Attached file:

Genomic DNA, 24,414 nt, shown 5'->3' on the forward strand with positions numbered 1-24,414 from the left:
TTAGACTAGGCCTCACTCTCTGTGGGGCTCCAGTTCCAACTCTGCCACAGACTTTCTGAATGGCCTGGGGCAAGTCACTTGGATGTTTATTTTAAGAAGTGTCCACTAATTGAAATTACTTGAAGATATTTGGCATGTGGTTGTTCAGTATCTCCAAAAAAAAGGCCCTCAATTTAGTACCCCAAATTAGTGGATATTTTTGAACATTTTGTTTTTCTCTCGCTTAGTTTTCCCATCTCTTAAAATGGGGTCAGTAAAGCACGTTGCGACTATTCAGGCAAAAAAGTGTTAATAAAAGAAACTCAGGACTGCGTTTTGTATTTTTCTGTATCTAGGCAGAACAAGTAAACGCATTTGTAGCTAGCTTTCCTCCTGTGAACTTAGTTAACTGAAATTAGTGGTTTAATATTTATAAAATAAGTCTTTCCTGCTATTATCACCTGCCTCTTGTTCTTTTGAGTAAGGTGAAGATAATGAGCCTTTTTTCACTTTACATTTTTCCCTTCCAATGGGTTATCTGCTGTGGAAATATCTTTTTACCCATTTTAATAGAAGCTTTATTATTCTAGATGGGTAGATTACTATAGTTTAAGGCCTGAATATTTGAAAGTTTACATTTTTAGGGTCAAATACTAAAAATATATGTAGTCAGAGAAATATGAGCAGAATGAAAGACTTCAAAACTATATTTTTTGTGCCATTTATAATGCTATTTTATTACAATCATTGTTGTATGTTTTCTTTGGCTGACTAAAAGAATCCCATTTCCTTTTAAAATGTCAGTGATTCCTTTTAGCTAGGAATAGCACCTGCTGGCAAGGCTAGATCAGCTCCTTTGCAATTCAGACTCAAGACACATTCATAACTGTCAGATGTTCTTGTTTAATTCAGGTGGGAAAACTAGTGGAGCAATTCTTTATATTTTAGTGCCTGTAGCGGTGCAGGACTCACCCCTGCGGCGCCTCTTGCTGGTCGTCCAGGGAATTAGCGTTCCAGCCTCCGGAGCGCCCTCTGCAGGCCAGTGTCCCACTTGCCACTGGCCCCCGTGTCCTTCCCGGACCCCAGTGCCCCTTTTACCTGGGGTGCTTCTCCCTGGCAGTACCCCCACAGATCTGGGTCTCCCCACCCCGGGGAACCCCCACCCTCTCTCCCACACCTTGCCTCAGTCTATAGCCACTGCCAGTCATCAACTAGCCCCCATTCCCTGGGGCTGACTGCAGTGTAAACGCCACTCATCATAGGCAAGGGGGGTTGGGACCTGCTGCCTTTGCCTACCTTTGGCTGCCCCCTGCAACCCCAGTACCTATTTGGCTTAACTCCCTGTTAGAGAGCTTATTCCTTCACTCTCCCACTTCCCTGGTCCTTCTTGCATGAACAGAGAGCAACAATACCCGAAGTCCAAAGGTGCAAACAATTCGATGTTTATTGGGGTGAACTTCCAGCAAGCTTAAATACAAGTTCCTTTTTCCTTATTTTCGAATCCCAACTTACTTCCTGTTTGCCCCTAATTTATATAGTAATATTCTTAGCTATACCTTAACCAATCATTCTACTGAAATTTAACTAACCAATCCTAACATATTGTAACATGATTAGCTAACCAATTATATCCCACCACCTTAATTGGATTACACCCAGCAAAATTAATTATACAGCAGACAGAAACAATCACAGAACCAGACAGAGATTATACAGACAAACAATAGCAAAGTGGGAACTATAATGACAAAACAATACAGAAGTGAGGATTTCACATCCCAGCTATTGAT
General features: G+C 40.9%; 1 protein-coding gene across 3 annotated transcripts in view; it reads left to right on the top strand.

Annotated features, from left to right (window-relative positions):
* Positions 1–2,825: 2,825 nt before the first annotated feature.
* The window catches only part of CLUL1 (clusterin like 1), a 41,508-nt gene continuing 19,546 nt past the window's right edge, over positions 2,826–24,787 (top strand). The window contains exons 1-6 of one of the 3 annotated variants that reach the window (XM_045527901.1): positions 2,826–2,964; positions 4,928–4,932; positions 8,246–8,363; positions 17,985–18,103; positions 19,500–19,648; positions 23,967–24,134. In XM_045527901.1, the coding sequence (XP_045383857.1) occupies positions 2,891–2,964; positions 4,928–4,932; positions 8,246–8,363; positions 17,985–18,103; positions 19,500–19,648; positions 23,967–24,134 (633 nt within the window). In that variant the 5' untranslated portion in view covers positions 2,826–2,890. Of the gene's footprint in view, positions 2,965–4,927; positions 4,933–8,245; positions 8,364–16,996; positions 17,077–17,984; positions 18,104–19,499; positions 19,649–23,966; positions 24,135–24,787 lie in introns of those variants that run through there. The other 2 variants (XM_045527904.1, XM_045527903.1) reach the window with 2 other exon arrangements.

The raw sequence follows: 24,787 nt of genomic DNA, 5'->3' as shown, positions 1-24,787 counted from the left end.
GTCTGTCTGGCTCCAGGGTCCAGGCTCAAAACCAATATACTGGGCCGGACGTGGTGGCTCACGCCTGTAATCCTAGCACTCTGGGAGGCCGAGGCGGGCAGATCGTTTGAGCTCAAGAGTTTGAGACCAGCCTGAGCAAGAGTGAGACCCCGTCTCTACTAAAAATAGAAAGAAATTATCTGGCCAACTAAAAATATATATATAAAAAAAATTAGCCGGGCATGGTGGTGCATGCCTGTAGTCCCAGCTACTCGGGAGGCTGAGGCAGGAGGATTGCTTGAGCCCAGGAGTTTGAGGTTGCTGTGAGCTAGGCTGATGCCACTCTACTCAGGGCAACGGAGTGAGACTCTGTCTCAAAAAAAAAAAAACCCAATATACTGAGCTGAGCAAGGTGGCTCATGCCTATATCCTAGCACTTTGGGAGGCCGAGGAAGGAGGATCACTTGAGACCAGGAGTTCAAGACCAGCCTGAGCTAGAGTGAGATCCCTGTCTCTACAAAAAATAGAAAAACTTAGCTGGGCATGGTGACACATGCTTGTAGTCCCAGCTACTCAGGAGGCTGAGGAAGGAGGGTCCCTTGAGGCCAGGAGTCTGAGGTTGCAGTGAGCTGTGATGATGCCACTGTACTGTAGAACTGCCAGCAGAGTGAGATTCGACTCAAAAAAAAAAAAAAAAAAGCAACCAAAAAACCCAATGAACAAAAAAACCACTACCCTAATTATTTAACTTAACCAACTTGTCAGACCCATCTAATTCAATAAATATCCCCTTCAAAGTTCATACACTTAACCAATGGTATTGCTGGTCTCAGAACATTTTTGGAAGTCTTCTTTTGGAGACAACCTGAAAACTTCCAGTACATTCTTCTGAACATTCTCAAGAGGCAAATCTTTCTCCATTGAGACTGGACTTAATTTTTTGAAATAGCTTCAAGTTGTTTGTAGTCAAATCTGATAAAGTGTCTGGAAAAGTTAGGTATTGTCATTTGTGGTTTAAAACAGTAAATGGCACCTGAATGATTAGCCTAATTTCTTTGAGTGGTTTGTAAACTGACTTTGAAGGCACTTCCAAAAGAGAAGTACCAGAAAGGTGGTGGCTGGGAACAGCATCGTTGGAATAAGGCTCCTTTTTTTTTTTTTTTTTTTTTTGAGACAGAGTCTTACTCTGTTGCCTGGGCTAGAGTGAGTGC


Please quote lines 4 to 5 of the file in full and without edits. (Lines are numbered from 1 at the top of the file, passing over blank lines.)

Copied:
Annotated features, from left to right (window-relative positions):
* Positions 1–2,825: 2,825 nt before the first annotated feature.